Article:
The House Republicans and Democrats on Tuesday announced new chairmen and ranking members for the slate of House committees for the 112th Congress. The chairman of the House Appropriations Committee will be Hal Rogers (R-KY), while Norm Dicks (D-WA) will serve as ranking member. As expected, John Kline (R-MN) will chair the House Education and Labor Committee and George Miller (D-CA) will be ranking member.

Child Nutrition Bill Passes Congress

Last week the House passed the Healthy, Hunger-Free Kids Act of 2010, which passed the Senate in August, and it now heads to the President for his signature. The goal of the bill is to improve children’s health and reduce childhood obesity nationwide by requiring school meals to meet new nutrition standards. The bill also gives the federal government the authority to apply nutritional standards to all food sold during the school day, including in vending machines, a la carte lines and other venues. There has been some concern that the new standards could impact CTE programs that sell student prepared food to raise money for their programs, but the bill does allow for an exemption for school-sponsored fundraisers that are approved by the school and are infrequent within the school.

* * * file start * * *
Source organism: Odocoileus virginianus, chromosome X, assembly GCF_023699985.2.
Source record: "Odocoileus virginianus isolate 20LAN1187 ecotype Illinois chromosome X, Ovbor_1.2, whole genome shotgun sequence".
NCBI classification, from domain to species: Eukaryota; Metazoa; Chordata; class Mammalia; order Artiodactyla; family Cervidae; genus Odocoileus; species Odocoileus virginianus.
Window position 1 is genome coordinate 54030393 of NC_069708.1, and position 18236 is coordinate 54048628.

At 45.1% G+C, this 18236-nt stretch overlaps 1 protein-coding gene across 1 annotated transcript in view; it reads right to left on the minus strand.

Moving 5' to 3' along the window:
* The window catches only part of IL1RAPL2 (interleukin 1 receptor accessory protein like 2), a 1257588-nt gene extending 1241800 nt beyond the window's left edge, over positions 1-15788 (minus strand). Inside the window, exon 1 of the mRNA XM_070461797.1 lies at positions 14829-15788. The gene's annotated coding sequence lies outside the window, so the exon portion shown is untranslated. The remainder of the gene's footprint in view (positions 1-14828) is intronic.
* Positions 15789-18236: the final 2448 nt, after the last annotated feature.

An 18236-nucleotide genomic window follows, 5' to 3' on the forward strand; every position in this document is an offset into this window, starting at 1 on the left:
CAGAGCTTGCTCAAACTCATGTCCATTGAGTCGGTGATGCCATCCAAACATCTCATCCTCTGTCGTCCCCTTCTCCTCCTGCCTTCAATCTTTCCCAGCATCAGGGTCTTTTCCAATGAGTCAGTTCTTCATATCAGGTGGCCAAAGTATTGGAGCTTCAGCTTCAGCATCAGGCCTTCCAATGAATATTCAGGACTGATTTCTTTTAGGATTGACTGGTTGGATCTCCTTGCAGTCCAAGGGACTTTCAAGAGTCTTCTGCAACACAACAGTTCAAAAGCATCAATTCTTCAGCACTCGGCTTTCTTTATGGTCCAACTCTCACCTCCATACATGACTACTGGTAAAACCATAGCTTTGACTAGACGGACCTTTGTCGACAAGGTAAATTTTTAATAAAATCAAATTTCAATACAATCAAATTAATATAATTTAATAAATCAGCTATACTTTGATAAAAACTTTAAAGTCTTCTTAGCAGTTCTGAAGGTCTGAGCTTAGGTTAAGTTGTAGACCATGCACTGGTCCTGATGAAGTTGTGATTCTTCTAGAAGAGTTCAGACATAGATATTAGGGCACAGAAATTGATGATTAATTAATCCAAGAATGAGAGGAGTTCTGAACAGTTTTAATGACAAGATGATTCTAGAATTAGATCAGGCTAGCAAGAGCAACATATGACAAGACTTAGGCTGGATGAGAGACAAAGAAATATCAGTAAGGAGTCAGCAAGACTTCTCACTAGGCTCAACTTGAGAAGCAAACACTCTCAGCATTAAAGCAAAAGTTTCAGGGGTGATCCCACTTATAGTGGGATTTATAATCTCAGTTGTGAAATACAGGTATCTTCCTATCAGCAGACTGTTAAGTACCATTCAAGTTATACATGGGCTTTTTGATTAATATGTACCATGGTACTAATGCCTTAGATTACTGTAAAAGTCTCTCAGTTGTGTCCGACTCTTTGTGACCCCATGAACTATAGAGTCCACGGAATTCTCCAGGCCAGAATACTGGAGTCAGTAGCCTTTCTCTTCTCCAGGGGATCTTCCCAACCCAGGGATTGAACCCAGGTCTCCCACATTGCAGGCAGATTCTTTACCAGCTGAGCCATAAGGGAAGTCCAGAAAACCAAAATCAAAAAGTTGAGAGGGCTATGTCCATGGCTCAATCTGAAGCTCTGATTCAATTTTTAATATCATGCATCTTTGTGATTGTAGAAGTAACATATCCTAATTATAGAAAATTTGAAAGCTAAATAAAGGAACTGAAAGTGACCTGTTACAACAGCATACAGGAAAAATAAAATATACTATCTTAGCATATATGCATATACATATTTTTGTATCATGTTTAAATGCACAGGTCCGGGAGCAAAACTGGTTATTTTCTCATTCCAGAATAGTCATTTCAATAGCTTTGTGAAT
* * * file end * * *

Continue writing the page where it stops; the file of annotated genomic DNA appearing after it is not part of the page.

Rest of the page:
By Nancy in Legislation
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Register Now for the 2010 NASDCTEc Fall Meeting

Friday, July 30th, 2010

NASDCTEc is excited to offer our Fall Meeting based on the theme Leading to Transform: Taking Us to Where We Should Be. CTE State Directors have asked for more professional development, and this meeting will provide engaging activities geared to enrich and strengthen leadership skills of  attendees. The Fall Meeting offers great opportunities for networking with colleagues and partners in the economic development, workforce development and education improvement communities. Full details are at www.careertech.org.

Where: The Fall Meeting will be at the Westin BWI Airport Hotel, 1110 Old Elkridge Landing Road, in Linthicum, MD 21090    443-577-2300   map

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Dates of meeting: October 25—October 27, 2010. The meeting will begin at 6 p.m. Monday, October 25 with an opening dinner session and meeting. The meeting will end at 1 p.m. Wednesday, October 27, after the closing luncheon. Online registration is open now.

Hotel accommodations: room rates are $120 per night plus applicable taxes. Please make your room reservations two ways: at the special State Directors reservations site; or you can call 866-225-0511 and ask for the ‘State Directors Rate’. Please note that the special priced group room reservation deadline is October 8, 2010. There are limited rooms available pre-and post-meeting. We hope to see you there!